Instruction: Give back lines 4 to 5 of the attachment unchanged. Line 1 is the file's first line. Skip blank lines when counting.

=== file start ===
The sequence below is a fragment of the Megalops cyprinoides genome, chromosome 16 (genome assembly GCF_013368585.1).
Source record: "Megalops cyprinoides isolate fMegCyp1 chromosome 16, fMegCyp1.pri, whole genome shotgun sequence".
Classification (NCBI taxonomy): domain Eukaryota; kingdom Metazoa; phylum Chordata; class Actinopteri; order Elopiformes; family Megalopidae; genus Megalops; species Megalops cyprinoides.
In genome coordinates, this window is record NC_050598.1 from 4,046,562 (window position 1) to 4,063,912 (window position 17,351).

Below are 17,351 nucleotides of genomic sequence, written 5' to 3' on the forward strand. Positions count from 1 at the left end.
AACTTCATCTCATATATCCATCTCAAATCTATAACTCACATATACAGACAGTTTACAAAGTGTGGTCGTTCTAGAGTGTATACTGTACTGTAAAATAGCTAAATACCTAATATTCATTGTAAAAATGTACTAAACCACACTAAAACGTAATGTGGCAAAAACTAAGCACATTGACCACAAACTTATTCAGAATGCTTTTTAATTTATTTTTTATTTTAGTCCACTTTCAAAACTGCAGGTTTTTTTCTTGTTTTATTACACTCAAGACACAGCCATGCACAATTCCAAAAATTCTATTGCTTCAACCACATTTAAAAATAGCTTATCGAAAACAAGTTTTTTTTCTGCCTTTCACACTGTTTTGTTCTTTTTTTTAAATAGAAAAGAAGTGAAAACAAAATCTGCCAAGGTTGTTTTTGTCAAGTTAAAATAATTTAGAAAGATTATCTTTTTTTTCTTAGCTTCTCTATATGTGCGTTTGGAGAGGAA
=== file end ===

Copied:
In genome coordinates, this window is record NC_050598.1 from 4,046,562 (window position 1) to 4,063,912 (window position 17,351).

Below are 17,351 nucleotides of genomic sequence, written 5' to 3' on the forward strand. Positions count from 1 at the left end.